No "one-size-fits-all" recommendation is practical when considering the best level of debt one can assume, however that doesn't mean there are no extensive guidelines to consider.
Naturally, lenders and credit card companies are more than happy to make available as much money as they think their borrowers will repay. The lenders and credit card companies take risks, but those are calculated risks. They look at default rates, current interest rates and carefully check credit history when they make loans available, borrowers can benefit by following many aspects of their strategy.
5 Factors to consider with when calculating your correct amount of debt.
Factor 1 - Prior to taking out a new loan or line of credit, deal with the odds that you will have to default on the debt repayments, do not factor in to your decision the possibility of deliberately defaulting or filing bankruptcy, you will find the consequences are rarely worth it and that should be reserved as a very last option.
Factor 2 - You can factor in expected increases in earnings & income as banks and other business do in their estimates, however you should be very sure you're clearly going to receive how much you have estimated. A promised raise or hoped for income from a stock sale is far from guaranteed increases in income and wages.
Factor 3 - Look at the current interest rates and make a prediction about where they are headed, businesses also do this, it can possibly be a very difficult thing to be confident about, but general trends are not random. You can look at futures, bonds and other indicators. If 7% bond option prices are going down, the majority professionals are betting interest rates will rise to above that in the future, these represent the bets of professionals about the future direction of inflation and interest rates.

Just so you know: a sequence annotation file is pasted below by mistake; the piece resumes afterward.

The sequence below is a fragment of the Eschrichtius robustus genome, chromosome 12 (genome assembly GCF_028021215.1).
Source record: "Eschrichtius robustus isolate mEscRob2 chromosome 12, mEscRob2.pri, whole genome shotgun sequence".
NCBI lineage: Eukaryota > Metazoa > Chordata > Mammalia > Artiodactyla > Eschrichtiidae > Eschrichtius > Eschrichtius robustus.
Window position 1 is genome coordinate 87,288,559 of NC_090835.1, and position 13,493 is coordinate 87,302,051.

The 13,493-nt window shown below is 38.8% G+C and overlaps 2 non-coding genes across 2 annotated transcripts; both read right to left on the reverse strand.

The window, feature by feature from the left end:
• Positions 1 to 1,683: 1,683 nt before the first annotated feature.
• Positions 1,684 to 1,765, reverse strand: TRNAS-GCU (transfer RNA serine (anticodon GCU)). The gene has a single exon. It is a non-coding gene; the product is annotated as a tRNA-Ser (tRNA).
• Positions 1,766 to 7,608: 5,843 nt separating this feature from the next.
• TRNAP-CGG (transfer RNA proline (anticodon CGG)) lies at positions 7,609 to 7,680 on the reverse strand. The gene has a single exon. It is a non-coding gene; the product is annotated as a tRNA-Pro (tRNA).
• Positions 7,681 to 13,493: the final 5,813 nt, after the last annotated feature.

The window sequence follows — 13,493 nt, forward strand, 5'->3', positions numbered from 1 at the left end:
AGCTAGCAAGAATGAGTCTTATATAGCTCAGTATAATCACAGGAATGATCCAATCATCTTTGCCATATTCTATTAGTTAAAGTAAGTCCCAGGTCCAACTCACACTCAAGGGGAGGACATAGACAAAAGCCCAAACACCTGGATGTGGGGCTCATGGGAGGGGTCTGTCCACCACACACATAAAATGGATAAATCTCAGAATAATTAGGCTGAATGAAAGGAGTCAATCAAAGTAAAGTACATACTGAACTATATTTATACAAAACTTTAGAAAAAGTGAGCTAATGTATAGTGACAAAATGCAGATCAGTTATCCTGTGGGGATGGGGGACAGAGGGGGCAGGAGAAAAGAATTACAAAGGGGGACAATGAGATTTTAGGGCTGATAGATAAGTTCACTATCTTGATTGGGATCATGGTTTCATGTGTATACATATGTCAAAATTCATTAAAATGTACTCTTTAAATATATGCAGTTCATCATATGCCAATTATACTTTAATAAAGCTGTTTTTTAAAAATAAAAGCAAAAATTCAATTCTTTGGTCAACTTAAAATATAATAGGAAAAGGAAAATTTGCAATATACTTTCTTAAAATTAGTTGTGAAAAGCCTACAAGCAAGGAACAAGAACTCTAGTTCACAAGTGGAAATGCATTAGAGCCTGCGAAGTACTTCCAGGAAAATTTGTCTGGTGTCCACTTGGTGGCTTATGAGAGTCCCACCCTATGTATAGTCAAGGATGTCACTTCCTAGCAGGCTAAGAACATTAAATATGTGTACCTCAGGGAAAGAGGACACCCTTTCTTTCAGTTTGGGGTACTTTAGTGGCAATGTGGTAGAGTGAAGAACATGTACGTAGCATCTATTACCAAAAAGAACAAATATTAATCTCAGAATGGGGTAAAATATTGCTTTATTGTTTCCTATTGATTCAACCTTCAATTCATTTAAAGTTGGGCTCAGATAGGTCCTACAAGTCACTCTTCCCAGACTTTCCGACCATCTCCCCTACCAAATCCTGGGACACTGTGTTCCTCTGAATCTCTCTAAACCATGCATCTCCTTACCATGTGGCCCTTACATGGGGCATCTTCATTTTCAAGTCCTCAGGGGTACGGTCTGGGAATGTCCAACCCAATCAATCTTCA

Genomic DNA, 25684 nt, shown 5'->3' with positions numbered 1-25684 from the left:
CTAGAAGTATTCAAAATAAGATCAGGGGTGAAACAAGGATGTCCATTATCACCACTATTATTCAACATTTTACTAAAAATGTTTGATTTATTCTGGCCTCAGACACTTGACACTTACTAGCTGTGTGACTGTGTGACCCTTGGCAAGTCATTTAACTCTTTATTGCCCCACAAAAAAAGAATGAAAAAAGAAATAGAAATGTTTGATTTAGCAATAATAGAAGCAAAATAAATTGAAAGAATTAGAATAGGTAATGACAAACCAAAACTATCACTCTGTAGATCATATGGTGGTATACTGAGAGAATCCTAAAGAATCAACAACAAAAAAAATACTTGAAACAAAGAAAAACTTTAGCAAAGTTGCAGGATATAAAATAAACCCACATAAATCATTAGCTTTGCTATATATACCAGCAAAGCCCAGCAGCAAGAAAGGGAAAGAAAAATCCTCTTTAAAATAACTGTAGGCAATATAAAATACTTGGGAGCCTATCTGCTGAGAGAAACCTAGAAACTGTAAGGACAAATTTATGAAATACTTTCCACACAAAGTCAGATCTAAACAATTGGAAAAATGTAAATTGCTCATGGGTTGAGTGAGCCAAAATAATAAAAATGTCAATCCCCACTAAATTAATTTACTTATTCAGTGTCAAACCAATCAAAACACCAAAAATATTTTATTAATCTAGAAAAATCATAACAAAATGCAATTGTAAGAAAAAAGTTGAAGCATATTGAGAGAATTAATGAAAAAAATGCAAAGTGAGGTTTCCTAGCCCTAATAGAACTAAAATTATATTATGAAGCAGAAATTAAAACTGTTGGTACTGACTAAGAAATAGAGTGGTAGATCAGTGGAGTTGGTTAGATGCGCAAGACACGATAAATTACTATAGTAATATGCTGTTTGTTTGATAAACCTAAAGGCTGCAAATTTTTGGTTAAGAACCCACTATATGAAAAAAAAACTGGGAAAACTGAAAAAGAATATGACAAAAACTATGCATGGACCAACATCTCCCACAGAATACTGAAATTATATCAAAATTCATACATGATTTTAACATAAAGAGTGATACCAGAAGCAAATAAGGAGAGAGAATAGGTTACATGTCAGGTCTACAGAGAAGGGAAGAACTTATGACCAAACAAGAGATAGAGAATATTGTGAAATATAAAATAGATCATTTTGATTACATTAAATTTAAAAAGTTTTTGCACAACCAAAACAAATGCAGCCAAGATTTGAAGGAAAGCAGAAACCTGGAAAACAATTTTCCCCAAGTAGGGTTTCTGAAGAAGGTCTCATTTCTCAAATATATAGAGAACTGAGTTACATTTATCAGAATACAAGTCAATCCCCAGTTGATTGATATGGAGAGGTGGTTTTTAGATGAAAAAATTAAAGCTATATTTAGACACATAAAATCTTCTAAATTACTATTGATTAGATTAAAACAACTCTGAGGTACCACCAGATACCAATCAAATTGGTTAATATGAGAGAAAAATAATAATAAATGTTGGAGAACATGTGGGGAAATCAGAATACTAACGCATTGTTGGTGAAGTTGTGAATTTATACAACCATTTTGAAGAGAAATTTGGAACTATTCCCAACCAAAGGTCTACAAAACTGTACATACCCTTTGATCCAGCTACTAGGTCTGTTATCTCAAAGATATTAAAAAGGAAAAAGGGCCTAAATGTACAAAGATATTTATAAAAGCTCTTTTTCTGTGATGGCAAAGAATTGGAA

Factor 4 - Look at your own credit history the same way a bank would, try to see it from their perspective. Would you loan yourself say $20,000 at 6% for 36 months? Avoid rationalizing late payments or defaults, you may have had a legitimate reason, or you may not yet have developed the inner and financial resources to repay all your accounts on time.
Factor 5 - Consider your total wage and expenses realistically, you may badly want a new car or other item, but can you afford an extra $600 per month without sacrificing essentials while still meeting your current obligations?
Be totally honest with yourself when considering, what is the most appropriate level of debt you can manage.
No one can decide for you whether it is worth assuming an ongoing $250 per month credit card expenditures at 11.5% in order to have an item you've been longing for is a good decision, you may value having the item today more than you value the extra money it will cost you over what you save in interest by saving for the item initially and then purchasing, but you should at least think about it. Impulse purchasing is one of the most common ways credit card users get themselves in over their heads, financially speaking. Deal with the possibility that if you wait and saved for, say, 6 months to a year you will have both the item and something else you can buy with the money you would have paid in interest.
Evading this fact, if it is a fact in your circumstances, that you can not truly afford the payments is the surest way to get into a financial dilemma, the kind of financial dilemma that can take months or years to get out of. Think long term, be realistic, and you will be able to decide what is the best level of debt for you.